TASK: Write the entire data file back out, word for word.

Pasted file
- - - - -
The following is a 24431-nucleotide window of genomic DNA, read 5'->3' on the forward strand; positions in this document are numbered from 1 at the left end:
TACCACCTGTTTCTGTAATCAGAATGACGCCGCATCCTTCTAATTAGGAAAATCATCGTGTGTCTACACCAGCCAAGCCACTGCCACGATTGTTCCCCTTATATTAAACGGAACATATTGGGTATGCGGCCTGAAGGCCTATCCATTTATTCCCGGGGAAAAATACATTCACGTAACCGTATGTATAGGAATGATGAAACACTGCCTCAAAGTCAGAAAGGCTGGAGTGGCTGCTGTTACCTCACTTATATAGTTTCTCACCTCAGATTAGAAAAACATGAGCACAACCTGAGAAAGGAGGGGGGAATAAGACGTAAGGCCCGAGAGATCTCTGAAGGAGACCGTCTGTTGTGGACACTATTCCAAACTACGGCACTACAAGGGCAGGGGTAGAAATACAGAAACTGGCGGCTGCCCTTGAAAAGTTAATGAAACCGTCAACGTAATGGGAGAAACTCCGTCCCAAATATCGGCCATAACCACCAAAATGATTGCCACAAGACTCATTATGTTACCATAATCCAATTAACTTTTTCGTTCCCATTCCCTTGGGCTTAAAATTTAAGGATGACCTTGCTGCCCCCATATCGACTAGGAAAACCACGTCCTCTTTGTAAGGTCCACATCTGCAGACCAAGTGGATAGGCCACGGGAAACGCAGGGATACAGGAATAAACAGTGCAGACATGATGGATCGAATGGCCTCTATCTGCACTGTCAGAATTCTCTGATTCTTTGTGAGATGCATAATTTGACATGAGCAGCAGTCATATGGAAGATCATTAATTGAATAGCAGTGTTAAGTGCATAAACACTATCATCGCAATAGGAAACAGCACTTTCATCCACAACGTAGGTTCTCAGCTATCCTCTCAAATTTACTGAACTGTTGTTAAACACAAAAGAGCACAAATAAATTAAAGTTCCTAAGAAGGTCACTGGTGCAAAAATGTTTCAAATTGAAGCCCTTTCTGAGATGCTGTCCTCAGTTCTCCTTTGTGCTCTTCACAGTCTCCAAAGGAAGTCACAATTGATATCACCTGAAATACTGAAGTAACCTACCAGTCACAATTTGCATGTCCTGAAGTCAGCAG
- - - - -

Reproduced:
The following is a 24431-nucleotide window of genomic DNA, read 5'->3' on the forward strand; positions in this document are numbered from 1 at the left end:
TACCACCTGTTTCTGTAATCAGAATGACGCCGCATCCTTCTAATTAGGAAAATCATCGTGTGTCTACACCAGCCAAGCCACTGCCACGATTGTTCCCCTTATATTAAACGGAACATATTGGGTATGCGGCCTGAAGGCCTATCCATTTATTCCCGGGGAAAAATACATTCACGTAACCGTATGTATAGGAATGATGAAACACTGCCTCAAAGTCAGAAAGGCTGGAGTGGCTGCTGTTACCTCACTTATATAGTTTCTCACCTCAGATTAGAAAAACATGAGCACAACCTGAGAAAGGAGGGGGGAATAAGACGTAAGGCCCGAGAGATCTCTGAAGGAGACCGTCTGTTGTGGACACTATTCCAAACTACGGCACTACAAGGGCAGGGGTAGAAATACAGAAACTGGCGGCTGCCCTTGAAAAGTTAATGAAACCGTCAACGTAATGGGAGAAACTCCGTCCCAAATATCGGCCATAACCACCAAAATGATTGCCACAAGACTCATTATGTTACCATAATCCAATTAACTTTTTCGTTCCCATTCCCTTGGGCTTAAAATTTAAGGATGACCTTGCTGCCCCCATATCGACTAGGAAAACCACGTCCTCTTTGTAAGGTCCACATCTGCAGACCAAGTGGATAGGCCACGGGAAACGCAGGGATACAGGAATAAACAGTGCAGACATGATGGATCGAATGGCCTCTATCTGCACTGTCAGAATTCTCTGATTCTTTGTGAGATGCATAATTTGACATGAGCAGCAGTCATATGGAAGATCATTAATTGAATAGCAGTGTTAAGTGCATAAACACTATCATCGCAATAGGAAACAGCACTTTCATCCACAACGTAGGTTCTCAGCTATCCTCTCAAATTTACTGAACTGTTGTTAAACACAAAAGAGCACAAATAAATTAAAGTTCCTAAGAAGGTCACTGGTGCAAAAATGTTTCAAATTGAAGCCCTTTCTGAGATGCTGTCCTCAGTTCTCCTTTGTGCTCTTCACAGTCTCCAAAGGAAGTCACAATTGATATCACCTGAAATACTGAAGTAACCTACCAGTCACAATTTGCATGTCCTGAAGTCAGCAG